An uneasy mixture of New World Order ruminations and old-fashioned derring-do that shows just how hard le Carré must work to...

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THE SLEEPER

Dickey makes an ambitious bid to retool the American spy novel for a post-9/11 landscape.

Kurt Kurtovic is retired from killing for his principles. An ordinary American of Slav descent, he’s disaffected with both the revolutionary ideology that threw him together the Islamic jihad (Innocent Blood, 1997) and the change of heart led him to the Washington establishment, convinced now that “it is the builders who find their way to Paradise.” Not even little Westfield, Kansas, however, is immune to the aftershocks of the World Trade Center bombing. Soon after the Twin Towers collapse, CIA spook Marcus Griffin is at Kurt’s door urging him to return to the fight. Soon enough Kurt is en route to Ealing to see Abu Seif, a Bosnian preacher whose recent contacts have alarmed the CIA. One of those contacts thousands of miles away captures and tortures Kurt; another offers him a job setting out beehives on the fringe of a suspected terrorist camp. Through it all, he does his best to act like a loyal killing machine, sickened as he is by his fatal vocation. Even when he’s thrown into a Guantanamo jail so that he can rat out the prisoners who trust him because of his jihadist credentials, he’s still the good soldier. But his weary, principled disillusionment, so much more heartfelt and reasoned than the savvy posing of Adam Hall’s Quiller and his modish generation of superspies, leaves him disengaged from even the most harrowing episodes, as if his tortured conscience left him floating above the world’s nightmare. Even when his wife disappears and his daughter is kidnapped, Kurt’s earnest maundering makes it hard to take the danger to hearth and home seriously.

An uneasy mixture of New World Order ruminations and old-fashioned derring-do that shows just how hard le Carré must work to get the mixture of moral revulsion and conscientious tradecraft just right.

Pub Date: Sept. 1, 2004

ISBN: 0-7432-5877-0

Page Count: 288

Publisher: Simon & Schuster

Review Posted Online: May 20, 2010

Kirkus Reviews Issue: July 1, 2004

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Archer will be a great series character for fans of crime fiction. Let’s hope the cigarettes don’t kill him.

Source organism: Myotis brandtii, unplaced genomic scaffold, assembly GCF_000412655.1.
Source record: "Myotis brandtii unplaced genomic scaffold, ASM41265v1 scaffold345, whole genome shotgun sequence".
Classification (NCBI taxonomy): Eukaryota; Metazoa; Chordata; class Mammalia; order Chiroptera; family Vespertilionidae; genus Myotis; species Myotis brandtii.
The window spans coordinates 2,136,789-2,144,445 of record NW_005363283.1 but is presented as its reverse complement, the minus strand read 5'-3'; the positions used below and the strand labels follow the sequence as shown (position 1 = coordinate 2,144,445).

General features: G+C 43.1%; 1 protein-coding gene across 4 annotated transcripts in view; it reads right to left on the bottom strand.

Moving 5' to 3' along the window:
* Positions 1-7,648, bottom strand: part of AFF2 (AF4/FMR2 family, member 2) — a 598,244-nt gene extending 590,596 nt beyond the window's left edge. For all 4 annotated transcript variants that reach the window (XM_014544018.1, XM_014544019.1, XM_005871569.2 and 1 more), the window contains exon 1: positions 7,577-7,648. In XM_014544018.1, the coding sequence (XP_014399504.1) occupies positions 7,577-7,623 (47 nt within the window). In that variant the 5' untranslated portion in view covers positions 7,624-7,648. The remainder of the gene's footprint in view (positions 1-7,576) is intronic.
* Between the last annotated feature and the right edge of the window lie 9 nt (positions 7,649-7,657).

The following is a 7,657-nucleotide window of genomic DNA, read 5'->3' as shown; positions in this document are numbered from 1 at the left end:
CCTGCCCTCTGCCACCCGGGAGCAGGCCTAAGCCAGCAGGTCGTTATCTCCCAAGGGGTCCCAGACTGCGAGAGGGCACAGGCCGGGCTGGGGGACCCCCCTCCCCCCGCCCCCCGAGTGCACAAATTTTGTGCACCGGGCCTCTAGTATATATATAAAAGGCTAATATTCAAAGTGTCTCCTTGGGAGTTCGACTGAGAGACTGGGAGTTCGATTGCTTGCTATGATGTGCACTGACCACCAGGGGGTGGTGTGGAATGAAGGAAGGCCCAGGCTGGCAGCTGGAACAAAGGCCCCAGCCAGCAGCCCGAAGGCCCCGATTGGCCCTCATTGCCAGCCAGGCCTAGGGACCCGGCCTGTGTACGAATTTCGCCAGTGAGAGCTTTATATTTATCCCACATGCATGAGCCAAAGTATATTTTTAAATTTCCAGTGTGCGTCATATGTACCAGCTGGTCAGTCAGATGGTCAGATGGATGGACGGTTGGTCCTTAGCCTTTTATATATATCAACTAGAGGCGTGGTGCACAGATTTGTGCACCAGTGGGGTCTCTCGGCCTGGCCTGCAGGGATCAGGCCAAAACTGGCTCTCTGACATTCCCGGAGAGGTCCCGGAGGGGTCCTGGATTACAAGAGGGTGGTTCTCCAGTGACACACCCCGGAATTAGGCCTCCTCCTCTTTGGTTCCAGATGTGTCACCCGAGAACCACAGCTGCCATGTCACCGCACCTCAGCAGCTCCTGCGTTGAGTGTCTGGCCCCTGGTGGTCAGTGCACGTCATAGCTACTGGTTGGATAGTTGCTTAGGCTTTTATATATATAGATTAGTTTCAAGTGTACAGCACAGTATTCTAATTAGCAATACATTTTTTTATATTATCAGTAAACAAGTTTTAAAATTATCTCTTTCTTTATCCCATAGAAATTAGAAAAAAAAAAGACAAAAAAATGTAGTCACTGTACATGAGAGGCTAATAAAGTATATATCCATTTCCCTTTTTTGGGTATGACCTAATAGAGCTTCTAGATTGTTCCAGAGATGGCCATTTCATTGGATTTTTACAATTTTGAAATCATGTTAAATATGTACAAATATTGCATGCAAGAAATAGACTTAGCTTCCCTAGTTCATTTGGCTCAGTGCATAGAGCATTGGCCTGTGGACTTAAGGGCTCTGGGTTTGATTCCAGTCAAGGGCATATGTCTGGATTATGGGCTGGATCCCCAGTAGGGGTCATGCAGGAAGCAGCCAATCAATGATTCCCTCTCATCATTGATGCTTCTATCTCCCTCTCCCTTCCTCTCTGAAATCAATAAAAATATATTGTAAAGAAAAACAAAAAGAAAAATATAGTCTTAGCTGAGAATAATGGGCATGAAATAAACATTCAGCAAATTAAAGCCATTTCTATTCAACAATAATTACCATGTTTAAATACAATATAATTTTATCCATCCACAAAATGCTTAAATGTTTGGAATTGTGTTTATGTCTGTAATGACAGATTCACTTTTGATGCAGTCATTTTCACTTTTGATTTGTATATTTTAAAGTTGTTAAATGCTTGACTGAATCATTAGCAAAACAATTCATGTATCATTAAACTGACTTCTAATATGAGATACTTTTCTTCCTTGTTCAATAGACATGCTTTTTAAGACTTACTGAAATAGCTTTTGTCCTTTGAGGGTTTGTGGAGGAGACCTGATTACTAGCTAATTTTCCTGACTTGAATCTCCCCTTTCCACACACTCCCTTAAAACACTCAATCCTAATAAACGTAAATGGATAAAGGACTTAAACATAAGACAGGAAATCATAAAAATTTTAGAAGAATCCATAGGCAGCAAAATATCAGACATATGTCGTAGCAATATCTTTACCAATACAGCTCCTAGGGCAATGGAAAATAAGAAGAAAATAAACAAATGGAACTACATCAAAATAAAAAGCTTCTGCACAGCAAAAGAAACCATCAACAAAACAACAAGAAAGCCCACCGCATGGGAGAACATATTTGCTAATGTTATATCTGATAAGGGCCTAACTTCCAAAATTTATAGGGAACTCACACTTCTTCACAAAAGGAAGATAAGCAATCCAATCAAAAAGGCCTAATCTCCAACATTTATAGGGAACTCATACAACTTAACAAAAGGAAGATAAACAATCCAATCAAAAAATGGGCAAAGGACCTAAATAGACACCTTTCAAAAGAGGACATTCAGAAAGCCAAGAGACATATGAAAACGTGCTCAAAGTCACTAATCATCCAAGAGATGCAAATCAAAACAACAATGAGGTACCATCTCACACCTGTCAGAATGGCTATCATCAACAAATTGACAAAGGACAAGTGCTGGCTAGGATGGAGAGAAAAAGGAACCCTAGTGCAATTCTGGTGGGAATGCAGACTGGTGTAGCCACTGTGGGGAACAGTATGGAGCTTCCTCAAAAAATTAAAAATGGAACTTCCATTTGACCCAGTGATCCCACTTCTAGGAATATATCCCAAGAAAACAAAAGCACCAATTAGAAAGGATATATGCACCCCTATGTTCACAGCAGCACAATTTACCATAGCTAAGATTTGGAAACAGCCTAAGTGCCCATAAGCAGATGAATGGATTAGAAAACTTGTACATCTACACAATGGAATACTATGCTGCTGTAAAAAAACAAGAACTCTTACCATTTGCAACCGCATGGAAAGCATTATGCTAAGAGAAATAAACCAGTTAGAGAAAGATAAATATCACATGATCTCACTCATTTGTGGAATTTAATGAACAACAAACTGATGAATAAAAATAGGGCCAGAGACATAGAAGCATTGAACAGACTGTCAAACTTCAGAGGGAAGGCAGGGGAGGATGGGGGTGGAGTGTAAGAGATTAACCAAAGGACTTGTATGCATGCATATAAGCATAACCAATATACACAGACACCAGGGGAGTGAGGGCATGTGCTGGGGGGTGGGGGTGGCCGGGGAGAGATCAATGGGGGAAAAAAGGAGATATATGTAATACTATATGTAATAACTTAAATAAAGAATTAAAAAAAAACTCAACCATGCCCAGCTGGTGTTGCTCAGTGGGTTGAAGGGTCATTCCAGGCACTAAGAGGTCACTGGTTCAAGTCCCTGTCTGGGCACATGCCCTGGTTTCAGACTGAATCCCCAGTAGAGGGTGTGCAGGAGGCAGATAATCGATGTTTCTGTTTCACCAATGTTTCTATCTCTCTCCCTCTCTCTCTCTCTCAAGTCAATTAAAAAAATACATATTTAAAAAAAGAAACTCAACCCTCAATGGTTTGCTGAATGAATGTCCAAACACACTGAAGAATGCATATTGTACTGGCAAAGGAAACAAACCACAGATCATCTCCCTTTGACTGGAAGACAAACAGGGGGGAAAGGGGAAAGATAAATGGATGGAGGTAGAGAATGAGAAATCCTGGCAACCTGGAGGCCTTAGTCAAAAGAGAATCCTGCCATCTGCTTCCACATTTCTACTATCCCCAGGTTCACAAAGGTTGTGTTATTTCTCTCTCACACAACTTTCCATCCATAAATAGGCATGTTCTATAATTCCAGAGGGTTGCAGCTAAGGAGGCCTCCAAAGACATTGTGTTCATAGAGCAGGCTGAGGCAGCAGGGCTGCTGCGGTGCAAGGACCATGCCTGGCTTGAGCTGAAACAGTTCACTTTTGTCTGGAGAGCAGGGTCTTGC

ONE GOOD DEED

Thriller writer Baldacci (A Minute to Midnight, 2019, etc.) launches a new detective series starring World War II combat vet Aloysius Archer.

In 1949, Archer is paroled from Carderock Prison (he was innocent) and must report regularly to his parole officer, Ernestine Crabtree (she’s “damn fine-looking”). Parole terms forbid his visiting bars or loose women, which could become a problem. Trouble starts when businessman Hank Pittleman offers Archer $100 to recover a ’47 Cadillac that’s collateral for a debt owed by Lucas Tuttle, who readily agrees he owes the money. But Tuttle wants his daughter Jackie back—she’s Pittleman’s girlfriend, and she won’t return to Daddy. Archer finds the car, but it’s been torched. With no collateral to collect, he may have to return his hundred bucks. Meanwhile, Crabtree gets Archer the only job available, butchering hogs at the slaughterhouse. He’d killed plenty of men in combat, and now he needs peace. The Pittleman job doesn’t provide that peace, but at least it doesn’t involve bashing hogs’ brains in. People wind up dead and Archer becomes a suspect. So he noses around and shows that he might have the chops to be a good private investigator, a shamus. This is an era when gals have gams, guys say dang and keep extra Lucky Strikes in their hatbands, and a Lady Liberty half-dollar buys a good meal. The dialogue has a '40s noir feel: “And don’t trust nobody.…I don’t care how damn pretty they are.” There’s adult entertainment at the Cat’s Meow, cheap grub at the Checkered Past, and just enough clichés to prove that no one’s highfalutin. Readers will like Archer. He’s a talented man who enjoys detective stories, won’t keep ill-gotten gains, and respects women. All signs suggest a sequel where he hangs out a shamus shingle.